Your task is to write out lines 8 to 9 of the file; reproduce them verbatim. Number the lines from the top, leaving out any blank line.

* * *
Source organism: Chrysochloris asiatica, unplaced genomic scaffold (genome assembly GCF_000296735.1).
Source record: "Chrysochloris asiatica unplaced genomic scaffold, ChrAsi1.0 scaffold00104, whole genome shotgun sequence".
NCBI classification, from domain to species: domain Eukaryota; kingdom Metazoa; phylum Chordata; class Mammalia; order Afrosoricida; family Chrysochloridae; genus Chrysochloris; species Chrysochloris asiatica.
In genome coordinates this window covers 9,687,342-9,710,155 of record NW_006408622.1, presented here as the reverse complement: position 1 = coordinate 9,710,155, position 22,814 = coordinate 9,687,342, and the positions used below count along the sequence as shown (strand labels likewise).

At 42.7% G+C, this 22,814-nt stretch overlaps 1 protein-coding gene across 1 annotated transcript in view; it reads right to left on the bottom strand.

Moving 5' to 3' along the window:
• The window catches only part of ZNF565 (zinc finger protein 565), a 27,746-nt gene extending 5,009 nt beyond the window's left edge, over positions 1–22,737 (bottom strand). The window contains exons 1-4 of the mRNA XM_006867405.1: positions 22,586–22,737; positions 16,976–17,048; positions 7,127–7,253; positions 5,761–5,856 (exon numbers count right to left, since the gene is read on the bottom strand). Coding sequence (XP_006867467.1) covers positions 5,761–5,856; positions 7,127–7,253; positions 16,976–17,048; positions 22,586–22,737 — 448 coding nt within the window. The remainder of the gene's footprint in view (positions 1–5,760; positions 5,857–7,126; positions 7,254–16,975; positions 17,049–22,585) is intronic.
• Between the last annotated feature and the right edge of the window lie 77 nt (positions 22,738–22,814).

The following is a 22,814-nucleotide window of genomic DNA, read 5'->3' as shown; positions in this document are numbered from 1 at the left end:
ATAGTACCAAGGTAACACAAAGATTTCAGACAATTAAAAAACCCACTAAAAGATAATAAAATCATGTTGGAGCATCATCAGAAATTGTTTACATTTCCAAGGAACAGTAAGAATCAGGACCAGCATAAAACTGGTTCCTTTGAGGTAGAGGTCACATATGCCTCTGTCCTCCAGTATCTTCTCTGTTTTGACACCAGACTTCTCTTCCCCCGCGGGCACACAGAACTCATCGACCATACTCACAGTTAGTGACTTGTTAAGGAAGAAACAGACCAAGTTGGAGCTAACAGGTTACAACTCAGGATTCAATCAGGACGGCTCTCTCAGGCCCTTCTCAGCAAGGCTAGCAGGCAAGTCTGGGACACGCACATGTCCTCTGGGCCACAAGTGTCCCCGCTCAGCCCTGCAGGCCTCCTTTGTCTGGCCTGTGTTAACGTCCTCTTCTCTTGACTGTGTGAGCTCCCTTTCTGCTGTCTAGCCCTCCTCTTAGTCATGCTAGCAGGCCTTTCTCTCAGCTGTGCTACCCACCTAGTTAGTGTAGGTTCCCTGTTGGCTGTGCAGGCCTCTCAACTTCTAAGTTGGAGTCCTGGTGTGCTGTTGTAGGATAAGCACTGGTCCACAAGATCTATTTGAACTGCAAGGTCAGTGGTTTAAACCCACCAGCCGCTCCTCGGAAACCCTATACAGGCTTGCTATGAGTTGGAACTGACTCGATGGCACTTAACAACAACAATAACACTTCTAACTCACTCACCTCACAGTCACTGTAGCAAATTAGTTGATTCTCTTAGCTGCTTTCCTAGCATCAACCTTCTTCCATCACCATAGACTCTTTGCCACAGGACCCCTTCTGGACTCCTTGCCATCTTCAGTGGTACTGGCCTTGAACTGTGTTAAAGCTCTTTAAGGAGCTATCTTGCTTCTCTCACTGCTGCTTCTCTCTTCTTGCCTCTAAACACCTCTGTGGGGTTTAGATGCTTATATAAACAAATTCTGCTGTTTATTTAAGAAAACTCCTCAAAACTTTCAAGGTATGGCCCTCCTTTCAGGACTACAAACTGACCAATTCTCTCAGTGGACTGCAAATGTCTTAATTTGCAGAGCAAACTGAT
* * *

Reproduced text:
• Between the last annotated feature and the right edge of the window lie 77 nt (positions 22,738–22,814).

The following is a 22,814-nucleotide window of genomic DNA, read 5'->3' as shown; positions in this document are numbered from 1 at the left end: